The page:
A larger valve option and more appropriate valve sizing using preprocedural imaging may eliminate the previously reported survival disparity between men and women undergoing transcatheter aortic valve replacement (TAVR), a new study in JACC: Cardiovascular Interventions suggests.
Men disproportionately benefited from these changes, researchers wrote, helping level the field with women, who had been previously found to experience less mortality in the wake of TAVR.
Lead researcher Molly Szerlip, MD, and colleagues studied the new-generation, balloon-expandable Sapien 3 valve manufactured by Edwards Lifesciences, which funded the study.
A total of 1,661 patients (40 percent women) with severe symptomatic aortic stenosis were enrolled in the trial from October 2013 through December 2014. The study included 583 patients deemed at high surgical risk—greater than 8 percent cardiac surgery mortality risk according to the Society of Thoracic Surgeons (STS) calculator—and 1,078 at intermediate risk (STS score between 4 and 8 percent).
Overall, there were no significant differences in mortality for women compared with men at 30 days (2 vs. 1.2 percent, respectively) or one year (9.3 vs. 10.2 percent). There wasn’t a substantial difference in disabling stroke or any stroke over those time periods, either, but women showed an increased risk of minor stroke at 30 days (2.1 percent vs. 0.7 percent).
Previous studies, including of earlier iterations of the Sapien valves, showed a “distinct survival advantage” in women versus men despite an increased short-term risk of vascular complications and bleeding events in women, Szerlip et al. pointed out.
But they offered three explanations for why the mortality risk may have been leveled in this study. First, patients were, on average, at lower risk than previous studies. Second, “procedural techniques including precise positioning, smaller vascular sheaths, and high transfemoral access rates resulting in low rates of vascular injury make the procedure safer compared with earlier studies.”
And finally, the authors said more appropriate valve sizing reduced paravalvular leak (PVL)—which has been linked to mortality—to low levels in both sexes. They credited the more accurate sizing to the mandatory use of preprocedural multidetector CT (MDCT) imaging and the addition of a 29-millimeter valve to the lineup. More than 35 percent of men in the study received this largest valve size, compared to just 1.4 percent of the women.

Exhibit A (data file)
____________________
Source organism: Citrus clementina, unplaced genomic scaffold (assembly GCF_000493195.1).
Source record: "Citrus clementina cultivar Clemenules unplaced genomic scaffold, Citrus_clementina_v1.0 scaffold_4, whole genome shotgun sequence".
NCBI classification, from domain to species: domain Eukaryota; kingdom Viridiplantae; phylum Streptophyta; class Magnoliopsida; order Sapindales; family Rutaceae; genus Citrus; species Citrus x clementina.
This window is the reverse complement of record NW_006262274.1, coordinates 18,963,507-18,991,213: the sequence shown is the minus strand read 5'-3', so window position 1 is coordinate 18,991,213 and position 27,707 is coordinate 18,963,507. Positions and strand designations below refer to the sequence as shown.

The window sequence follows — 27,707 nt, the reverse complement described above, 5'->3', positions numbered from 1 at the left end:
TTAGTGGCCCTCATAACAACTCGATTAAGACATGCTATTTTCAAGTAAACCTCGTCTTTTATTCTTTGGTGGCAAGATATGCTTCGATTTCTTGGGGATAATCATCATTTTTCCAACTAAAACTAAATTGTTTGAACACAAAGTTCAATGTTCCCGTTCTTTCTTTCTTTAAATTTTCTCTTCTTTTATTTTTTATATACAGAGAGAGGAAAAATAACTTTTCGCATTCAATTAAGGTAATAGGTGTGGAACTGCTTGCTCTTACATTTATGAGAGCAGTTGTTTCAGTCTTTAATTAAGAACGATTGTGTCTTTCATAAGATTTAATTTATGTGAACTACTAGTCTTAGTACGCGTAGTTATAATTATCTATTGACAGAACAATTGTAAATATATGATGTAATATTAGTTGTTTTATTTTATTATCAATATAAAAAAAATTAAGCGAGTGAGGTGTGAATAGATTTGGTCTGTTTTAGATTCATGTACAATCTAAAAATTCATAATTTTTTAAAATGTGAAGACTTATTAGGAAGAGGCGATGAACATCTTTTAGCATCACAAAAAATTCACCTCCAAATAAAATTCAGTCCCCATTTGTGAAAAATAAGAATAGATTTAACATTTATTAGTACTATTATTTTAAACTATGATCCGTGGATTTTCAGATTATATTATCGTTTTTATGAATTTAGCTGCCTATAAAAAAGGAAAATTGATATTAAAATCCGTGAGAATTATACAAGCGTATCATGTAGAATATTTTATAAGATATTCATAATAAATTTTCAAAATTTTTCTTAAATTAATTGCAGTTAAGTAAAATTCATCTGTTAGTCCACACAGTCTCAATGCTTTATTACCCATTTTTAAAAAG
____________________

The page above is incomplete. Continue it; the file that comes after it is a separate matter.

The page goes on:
“The availability of 29-mm S3 valve and MDCT imaging for valve sizing in this study appears to have disproportionately benefited men more than women,” Szerlip et al. wrote. “Thus, proper valve sizing might have been achieved with relatively equivalent frequency in men and women in this analysis, whereas women were more likely to receive the optimal valve size in prior studies. With improved valve sizing benefitting predominantly men as compared with women, a decreased incidence of PVL in men should be reasonably expected.”
The authors suggested future studies should look at all newer-generation TAVR devices to determine whether sex-specific survival differences are truly eliminated.
In a related editorial, Brian R. Lindman, MD, MS, and Robert N. Piana, MD—both with Vanderbilt University Medical Center—analyzed this paper and another publication in JACC: Cardiovascular Interventions of an all-woman cohort undergoing TAVR. They pointed out these studies add important findings about sex-specific outcomes of TAVR, but do little to answer the question of whether sex should play a role in physicians’ recommendations of TAVR versus surgical aortic valve replacement (SAVR).
“The inclination of patients and providers will be to treat patients with (aortic stenosis) at extreme, high, or intermediate risk for surgery with TAVR,” Lindman and Piana wrote. “Beyond the tendency to prefer a less invasive approach, should female sex be a factor that more definitively favors TAVR over SAVR? Not quite.
“However, as multiple factors (for example, comorbidities, anatomy, concomitant valve lesions) are considered when weighing whether to recommend a transcatheter versus surgical therapy, along with the feasibility of a transfemoral approach, female sex would provide another firm ‘nudge’ toward TAVR.”